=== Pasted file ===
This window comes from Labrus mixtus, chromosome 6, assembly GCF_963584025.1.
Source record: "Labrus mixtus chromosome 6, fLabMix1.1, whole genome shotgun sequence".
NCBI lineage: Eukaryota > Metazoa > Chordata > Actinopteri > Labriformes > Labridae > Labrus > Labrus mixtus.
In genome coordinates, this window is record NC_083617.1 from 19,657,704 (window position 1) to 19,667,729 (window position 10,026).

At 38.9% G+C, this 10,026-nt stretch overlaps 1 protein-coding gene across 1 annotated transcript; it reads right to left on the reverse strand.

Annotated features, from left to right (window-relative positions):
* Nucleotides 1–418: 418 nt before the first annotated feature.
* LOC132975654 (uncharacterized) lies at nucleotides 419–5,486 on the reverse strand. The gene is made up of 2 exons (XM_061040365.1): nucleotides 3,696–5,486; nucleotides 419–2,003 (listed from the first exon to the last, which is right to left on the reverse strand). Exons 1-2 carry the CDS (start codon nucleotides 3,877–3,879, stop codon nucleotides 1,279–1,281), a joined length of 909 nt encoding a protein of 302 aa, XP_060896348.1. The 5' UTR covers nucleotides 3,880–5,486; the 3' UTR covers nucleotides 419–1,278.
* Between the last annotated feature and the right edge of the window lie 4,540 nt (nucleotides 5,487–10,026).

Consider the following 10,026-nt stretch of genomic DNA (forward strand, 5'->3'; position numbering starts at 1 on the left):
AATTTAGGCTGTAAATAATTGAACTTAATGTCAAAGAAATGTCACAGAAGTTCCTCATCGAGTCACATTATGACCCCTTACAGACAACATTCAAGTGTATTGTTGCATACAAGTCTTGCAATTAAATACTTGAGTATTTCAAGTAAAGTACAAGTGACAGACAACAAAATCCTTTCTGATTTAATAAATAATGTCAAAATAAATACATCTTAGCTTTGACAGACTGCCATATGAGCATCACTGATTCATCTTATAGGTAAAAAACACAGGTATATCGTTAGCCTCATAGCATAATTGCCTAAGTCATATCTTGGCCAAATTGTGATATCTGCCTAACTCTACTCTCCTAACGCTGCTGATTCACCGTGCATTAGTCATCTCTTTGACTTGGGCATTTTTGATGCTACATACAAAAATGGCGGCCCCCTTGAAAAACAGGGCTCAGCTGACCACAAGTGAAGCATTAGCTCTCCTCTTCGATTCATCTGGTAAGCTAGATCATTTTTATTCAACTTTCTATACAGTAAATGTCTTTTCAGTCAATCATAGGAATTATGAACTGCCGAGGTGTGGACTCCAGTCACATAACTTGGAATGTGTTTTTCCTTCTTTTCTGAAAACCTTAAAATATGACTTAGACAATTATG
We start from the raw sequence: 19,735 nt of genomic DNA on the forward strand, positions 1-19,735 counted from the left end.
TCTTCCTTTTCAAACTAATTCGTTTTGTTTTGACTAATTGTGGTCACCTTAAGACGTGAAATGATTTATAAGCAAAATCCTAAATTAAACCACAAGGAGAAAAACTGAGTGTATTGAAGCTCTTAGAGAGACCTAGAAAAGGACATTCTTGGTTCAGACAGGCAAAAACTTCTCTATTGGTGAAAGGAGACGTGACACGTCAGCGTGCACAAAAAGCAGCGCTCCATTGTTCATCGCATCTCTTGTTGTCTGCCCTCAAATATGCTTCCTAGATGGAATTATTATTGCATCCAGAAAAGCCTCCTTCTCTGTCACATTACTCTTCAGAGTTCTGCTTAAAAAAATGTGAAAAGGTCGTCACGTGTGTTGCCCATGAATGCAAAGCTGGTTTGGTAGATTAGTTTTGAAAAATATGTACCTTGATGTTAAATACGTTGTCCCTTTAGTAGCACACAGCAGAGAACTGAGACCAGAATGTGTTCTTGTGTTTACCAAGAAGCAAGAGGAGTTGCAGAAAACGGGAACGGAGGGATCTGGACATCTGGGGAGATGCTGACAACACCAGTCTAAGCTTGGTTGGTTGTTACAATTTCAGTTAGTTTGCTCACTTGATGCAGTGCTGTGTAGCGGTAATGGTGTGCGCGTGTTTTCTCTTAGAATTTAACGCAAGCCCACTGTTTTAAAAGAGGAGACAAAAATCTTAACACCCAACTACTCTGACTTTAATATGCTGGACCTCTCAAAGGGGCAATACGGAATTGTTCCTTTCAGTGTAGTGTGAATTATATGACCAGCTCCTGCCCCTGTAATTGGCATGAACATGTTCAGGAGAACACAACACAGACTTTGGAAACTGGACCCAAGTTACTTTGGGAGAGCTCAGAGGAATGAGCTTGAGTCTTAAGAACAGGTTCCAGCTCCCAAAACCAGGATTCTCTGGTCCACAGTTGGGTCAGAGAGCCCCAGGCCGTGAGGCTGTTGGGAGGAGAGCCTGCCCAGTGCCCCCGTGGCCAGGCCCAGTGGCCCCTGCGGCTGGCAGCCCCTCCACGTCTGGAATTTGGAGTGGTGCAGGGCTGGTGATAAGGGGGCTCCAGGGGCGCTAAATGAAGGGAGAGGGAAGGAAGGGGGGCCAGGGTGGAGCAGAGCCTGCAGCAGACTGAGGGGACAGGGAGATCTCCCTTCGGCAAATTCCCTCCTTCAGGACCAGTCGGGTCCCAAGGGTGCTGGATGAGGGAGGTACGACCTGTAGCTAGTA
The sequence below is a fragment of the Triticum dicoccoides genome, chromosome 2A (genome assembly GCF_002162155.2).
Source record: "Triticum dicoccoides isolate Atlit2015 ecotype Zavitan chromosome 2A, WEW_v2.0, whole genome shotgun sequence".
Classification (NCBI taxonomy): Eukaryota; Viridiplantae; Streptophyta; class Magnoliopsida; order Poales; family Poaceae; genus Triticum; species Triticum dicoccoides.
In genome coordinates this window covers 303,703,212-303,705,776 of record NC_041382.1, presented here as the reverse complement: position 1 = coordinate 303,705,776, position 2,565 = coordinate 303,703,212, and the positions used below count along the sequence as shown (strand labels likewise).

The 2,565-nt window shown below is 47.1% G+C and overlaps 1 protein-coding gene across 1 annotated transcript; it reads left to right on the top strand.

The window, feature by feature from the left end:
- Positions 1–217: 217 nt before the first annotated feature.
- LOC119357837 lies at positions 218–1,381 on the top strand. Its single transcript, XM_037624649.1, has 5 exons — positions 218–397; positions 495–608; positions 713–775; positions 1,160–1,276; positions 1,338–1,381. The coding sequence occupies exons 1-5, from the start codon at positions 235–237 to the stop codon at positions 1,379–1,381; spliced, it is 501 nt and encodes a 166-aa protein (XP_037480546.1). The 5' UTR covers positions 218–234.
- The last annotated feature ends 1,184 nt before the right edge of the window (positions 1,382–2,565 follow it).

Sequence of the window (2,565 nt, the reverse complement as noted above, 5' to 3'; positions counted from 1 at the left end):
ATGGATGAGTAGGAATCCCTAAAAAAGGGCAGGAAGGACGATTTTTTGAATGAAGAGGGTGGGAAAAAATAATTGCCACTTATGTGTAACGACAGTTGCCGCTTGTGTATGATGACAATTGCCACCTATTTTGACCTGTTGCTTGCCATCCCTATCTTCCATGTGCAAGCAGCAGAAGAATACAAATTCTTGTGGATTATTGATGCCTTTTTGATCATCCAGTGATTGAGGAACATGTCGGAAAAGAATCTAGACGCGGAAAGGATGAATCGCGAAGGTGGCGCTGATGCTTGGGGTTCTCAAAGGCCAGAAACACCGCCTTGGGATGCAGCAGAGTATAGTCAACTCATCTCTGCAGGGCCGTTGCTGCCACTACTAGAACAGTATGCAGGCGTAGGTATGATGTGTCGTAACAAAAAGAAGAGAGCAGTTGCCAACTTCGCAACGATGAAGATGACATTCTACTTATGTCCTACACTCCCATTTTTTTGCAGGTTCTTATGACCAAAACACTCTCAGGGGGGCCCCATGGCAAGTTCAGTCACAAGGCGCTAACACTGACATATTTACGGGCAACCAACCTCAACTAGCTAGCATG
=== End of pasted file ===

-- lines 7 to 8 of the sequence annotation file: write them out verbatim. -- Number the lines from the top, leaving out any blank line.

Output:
* Nucleotides 1–418: 418 nt before the first annotated feature.
* LOC132975654 (uncharacterized) lies at nucleotides 419–5,486 on the reverse strand. The gene is made up of 2 exons (XM_061040365.1): nucleotides 3,696–5,486; nucleotides 419–2,003 (listed from the first exon to the last, which is right to left on the reverse strand). Exons 1-2 carry the CDS (start codon nucleotides 3,877–3,879, stop codon nucleotides 1,279–1,281), a joined length of 909 nt encoding a protein of 302 aa, XP_060896348.1. The 5' UTR covers nucleotides 3,880–5,486; the 3' UTR covers nucleotides 419–1,278.